A former executive at Julius Baer was sentenced to ten years in prison Monday for his role in a billion-dollar scheme to launder money embezzled from the Venezuela state oil company.
Matthias Krull, 44, a German national and resident of Panama, was sentenced to 120 months in prison, the DOJ said.
Krull, pictured above, was also ordered to pay a $50,000 fine and forfeit $600,000.
He had been vice chairman of Julius Baer Panama.
In August, Krull pleaded guilty to conspiring to launder embezzled money from Petróleos de Venezuela S.A. or PDVSA, Venzuela’s state-owned oil company.
He was arrested in Miami in July.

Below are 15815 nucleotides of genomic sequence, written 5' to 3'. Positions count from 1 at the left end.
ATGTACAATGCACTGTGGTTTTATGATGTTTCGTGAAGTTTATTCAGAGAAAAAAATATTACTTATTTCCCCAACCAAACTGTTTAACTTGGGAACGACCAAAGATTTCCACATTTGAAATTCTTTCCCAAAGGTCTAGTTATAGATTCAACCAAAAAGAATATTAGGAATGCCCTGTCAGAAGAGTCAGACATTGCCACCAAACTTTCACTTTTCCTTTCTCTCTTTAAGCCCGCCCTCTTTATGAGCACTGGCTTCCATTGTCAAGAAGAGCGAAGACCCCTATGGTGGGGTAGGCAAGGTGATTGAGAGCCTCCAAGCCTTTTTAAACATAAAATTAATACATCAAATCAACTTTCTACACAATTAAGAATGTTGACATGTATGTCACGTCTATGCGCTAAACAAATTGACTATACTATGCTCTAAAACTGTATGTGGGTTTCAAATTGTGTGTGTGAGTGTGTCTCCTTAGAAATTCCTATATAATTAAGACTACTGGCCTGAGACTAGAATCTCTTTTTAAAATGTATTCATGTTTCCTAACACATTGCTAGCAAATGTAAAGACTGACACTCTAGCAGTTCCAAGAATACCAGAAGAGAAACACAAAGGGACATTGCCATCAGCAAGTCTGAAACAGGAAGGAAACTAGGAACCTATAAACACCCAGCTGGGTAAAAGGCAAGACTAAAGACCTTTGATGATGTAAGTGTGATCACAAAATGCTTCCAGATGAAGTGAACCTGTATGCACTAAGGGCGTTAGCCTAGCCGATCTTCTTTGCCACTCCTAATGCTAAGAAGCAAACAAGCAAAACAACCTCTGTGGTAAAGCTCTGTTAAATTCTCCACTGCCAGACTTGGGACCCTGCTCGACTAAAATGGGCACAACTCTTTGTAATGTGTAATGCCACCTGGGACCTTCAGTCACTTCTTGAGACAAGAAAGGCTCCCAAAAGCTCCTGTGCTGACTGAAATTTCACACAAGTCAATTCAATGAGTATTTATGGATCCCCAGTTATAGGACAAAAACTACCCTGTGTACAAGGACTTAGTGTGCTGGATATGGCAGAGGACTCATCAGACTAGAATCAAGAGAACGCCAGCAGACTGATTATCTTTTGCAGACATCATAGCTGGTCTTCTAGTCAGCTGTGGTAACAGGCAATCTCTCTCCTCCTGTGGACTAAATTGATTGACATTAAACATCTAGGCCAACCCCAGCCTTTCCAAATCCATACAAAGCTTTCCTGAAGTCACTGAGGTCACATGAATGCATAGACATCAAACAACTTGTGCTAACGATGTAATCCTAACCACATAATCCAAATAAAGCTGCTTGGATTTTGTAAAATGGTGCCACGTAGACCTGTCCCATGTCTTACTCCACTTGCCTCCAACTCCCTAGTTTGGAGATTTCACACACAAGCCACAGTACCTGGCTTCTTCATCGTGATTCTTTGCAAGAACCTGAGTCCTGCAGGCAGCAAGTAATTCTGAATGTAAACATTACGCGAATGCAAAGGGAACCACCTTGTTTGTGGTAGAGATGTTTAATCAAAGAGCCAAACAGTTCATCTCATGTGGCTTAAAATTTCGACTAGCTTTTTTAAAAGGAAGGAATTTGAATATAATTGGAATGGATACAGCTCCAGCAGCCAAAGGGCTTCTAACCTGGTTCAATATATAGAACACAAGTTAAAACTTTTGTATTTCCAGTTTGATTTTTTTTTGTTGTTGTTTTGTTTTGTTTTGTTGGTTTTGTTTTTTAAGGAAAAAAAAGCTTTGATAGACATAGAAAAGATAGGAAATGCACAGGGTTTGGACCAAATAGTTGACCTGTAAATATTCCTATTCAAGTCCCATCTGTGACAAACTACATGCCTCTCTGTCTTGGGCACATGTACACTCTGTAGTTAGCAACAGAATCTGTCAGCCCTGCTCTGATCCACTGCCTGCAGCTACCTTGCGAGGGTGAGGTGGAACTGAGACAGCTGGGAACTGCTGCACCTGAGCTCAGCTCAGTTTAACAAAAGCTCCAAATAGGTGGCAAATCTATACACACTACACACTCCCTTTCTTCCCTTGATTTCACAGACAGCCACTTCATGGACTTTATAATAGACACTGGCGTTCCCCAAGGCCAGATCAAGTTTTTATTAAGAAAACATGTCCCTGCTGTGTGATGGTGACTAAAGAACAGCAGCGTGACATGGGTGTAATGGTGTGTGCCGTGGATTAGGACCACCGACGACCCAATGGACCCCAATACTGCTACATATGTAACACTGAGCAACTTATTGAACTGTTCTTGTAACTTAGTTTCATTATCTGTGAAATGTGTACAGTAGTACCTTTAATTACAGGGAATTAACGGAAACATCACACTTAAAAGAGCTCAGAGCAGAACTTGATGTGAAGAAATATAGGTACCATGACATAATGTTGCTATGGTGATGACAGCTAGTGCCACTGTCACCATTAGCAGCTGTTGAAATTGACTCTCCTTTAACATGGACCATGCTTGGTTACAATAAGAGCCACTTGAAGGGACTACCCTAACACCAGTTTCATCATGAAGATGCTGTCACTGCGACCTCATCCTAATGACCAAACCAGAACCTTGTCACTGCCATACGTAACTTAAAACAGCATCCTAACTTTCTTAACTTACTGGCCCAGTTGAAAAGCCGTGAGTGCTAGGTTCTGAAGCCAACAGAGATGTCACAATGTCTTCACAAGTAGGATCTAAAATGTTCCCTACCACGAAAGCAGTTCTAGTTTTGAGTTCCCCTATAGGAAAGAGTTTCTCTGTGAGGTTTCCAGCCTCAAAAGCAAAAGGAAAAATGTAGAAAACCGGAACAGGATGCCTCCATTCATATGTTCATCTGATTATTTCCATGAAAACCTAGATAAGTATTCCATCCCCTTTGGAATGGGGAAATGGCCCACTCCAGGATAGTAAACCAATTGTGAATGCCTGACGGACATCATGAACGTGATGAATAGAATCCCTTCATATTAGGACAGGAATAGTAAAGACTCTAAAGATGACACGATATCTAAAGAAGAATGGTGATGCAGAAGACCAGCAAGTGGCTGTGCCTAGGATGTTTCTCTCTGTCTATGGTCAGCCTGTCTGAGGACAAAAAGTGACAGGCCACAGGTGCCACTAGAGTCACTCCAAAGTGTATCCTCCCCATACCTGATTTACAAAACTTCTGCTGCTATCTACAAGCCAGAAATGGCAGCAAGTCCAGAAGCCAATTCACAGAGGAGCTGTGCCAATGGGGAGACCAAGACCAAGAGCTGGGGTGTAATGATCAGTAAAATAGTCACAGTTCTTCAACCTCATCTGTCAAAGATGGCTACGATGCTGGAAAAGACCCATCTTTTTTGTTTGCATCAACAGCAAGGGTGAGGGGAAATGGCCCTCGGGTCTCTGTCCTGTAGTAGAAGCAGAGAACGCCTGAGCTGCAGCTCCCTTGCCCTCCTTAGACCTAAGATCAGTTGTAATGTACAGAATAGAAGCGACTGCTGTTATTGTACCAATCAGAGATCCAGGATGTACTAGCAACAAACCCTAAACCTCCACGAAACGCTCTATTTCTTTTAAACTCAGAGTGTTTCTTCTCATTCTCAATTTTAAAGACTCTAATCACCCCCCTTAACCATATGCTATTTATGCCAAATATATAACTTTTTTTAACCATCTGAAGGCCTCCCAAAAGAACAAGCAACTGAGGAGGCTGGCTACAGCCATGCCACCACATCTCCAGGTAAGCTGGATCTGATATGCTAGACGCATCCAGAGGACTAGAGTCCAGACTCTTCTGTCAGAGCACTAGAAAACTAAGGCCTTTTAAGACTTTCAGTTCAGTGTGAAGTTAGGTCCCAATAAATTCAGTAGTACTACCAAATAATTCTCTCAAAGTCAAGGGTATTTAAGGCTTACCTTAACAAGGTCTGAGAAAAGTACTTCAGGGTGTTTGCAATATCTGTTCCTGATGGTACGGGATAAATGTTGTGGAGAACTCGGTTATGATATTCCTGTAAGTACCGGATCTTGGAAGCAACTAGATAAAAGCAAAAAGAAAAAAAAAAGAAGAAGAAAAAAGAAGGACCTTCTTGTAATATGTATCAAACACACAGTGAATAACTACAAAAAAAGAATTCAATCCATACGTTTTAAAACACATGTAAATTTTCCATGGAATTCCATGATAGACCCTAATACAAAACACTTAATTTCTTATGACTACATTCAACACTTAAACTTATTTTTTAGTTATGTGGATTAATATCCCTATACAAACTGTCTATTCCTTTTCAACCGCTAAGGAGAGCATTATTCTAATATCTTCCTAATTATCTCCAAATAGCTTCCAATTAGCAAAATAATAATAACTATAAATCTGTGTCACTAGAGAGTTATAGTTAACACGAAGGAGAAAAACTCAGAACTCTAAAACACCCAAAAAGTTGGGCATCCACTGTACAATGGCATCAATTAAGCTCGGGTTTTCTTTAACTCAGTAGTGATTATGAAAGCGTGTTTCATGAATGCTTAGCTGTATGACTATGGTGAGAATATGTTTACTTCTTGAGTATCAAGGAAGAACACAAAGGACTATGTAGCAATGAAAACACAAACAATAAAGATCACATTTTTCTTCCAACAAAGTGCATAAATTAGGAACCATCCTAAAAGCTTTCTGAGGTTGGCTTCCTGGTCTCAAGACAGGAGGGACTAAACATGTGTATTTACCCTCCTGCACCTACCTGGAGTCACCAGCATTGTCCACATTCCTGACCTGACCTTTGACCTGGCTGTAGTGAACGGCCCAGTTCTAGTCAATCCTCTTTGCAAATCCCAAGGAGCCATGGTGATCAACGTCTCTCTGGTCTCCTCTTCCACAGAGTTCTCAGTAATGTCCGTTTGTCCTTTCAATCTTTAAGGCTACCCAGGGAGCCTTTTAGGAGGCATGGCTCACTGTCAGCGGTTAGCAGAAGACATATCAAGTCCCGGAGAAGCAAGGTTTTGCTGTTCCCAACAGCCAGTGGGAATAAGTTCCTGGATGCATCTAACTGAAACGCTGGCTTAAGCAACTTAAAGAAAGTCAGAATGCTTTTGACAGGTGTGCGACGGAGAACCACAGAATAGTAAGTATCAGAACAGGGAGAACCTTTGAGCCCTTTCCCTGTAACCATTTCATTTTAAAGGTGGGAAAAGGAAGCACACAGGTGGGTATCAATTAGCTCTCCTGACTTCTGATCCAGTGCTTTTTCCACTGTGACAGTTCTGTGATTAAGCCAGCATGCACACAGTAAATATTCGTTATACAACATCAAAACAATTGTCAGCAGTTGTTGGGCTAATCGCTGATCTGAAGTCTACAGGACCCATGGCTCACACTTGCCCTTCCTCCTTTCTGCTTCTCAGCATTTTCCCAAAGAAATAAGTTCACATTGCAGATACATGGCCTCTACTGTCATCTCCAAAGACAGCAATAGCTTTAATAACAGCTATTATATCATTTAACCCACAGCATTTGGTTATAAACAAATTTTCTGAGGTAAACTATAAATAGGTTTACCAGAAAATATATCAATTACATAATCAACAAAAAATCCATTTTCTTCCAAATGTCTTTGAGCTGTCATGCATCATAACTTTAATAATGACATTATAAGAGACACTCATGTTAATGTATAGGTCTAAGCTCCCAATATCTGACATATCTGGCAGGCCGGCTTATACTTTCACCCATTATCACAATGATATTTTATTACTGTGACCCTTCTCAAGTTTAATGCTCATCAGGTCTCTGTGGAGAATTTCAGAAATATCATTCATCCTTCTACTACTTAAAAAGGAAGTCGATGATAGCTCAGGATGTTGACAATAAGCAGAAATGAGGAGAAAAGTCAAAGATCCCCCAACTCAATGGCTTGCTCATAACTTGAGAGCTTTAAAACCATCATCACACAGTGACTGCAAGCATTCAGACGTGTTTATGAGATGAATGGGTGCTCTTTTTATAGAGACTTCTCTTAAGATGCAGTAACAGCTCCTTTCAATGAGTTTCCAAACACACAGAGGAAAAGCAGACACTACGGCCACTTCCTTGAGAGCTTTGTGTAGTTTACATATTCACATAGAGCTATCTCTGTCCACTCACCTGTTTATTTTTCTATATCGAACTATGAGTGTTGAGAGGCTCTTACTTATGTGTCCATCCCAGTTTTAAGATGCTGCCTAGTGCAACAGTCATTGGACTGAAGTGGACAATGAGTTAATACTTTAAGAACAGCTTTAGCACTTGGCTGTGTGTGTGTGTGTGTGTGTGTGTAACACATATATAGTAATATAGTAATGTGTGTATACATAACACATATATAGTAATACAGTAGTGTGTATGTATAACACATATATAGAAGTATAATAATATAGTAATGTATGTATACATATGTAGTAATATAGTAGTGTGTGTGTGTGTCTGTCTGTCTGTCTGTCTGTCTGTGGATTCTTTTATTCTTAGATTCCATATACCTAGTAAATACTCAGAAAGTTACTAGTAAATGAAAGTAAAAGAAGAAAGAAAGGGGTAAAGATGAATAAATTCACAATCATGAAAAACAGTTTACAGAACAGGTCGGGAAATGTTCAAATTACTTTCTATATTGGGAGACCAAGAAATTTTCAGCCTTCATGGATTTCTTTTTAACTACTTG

The conspiracy began in December 2014. By May 2015, about $1.2 billion had been embezzled from PDVSA.
Krull joined the conspiracy in 2016 when a co-conspirator asked him to help launder the money. He used real estate deals in Miami and phony investments.
Prosecutors said the scam involved “money managers, brokerage firms, banks and real estate investment firms in the United States and elsewhere.”
They operated as “a network of professional money launderers.”
The DOJ has charged at least seventeen other defendants in FCPA, fraud, and money laundering cases linked to PDVSA. Twelve have pleaded guilty.
Harry Cassin is the managing editor of the FCPA Blog.